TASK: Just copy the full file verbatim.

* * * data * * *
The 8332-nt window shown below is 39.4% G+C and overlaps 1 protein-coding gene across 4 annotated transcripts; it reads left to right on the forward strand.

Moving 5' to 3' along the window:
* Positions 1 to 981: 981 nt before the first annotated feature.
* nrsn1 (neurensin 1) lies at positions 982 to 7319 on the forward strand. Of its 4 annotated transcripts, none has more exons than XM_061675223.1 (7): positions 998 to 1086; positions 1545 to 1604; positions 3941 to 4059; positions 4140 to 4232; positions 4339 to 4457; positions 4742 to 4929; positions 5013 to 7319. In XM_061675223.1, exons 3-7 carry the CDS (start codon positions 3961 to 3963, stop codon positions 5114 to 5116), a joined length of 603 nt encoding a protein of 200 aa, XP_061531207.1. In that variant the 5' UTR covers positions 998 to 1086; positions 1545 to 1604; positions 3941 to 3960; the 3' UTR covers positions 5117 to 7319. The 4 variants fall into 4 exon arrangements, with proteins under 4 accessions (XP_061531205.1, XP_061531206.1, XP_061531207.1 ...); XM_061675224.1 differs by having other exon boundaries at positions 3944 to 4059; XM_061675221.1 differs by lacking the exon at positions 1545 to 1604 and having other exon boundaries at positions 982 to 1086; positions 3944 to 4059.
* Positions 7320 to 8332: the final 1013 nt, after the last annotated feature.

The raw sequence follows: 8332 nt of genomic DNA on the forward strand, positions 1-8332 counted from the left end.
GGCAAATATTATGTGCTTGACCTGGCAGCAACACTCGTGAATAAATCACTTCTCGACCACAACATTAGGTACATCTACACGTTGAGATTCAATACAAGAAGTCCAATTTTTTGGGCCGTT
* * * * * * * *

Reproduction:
The 8332-nt window shown below is 39.4% G+C and overlaps 1 protein-coding gene across 4 annotated transcripts; it reads left to right on the forward strand.

Moving 5' to 3' along the window:
* Positions 1 to 981: 981 nt before the first annotated feature.
* nrsn1 (neurensin 1) lies at positions 982 to 7319 on the forward strand. Of its 4 annotated transcripts, none has more exons than XM_061675223.1 (7): positions 998 to 1086; positions 1545 to 1604; positions 3941 to 4059; positions 4140 to 4232; positions 4339 to 4457; positions 4742 to 4929; positions 5013 to 7319. In XM_061675223.1, exons 3-7 carry the CDS (start codon positions 3961 to 3963, stop codon positions 5114 to 5116), a joined length of 603 nt encoding a protein of 200 aa, XP_061531207.1. In that variant the 5' UTR covers positions 998 to 1086; positions 1545 to 1604; positions 3941 to 3960; the 3' UTR covers positions 5117 to 7319. The 4 variants fall into 4 exon arrangements, with proteins under 4 accessions (XP_061531205.1, XP_061531206.1, XP_061531207.1 ...); XM_061675224.1 differs by having other exon boundaries at positions 3944 to 4059; XM_061675221.1 differs by lacking the exon at positions 1545 to 1604 and having other exon boundaries at positions 982 to 1086; positions 3944 to 4059.
* Positions 7320 to 8332: the final 1013 nt, after the last annotated feature.

The raw sequence follows: 8332 nt of genomic DNA on the forward strand, positions 1-8332 counted from the left end.
GGCAAATATTATGTGCTTGACCTGGCAGCAACACTCGTGAATAAATCACTTCTCGACCACAACATTAGGTACATCTACACGTTGAGATTCAATACAAGAAGTCCAATTTTTTGGGCCGTT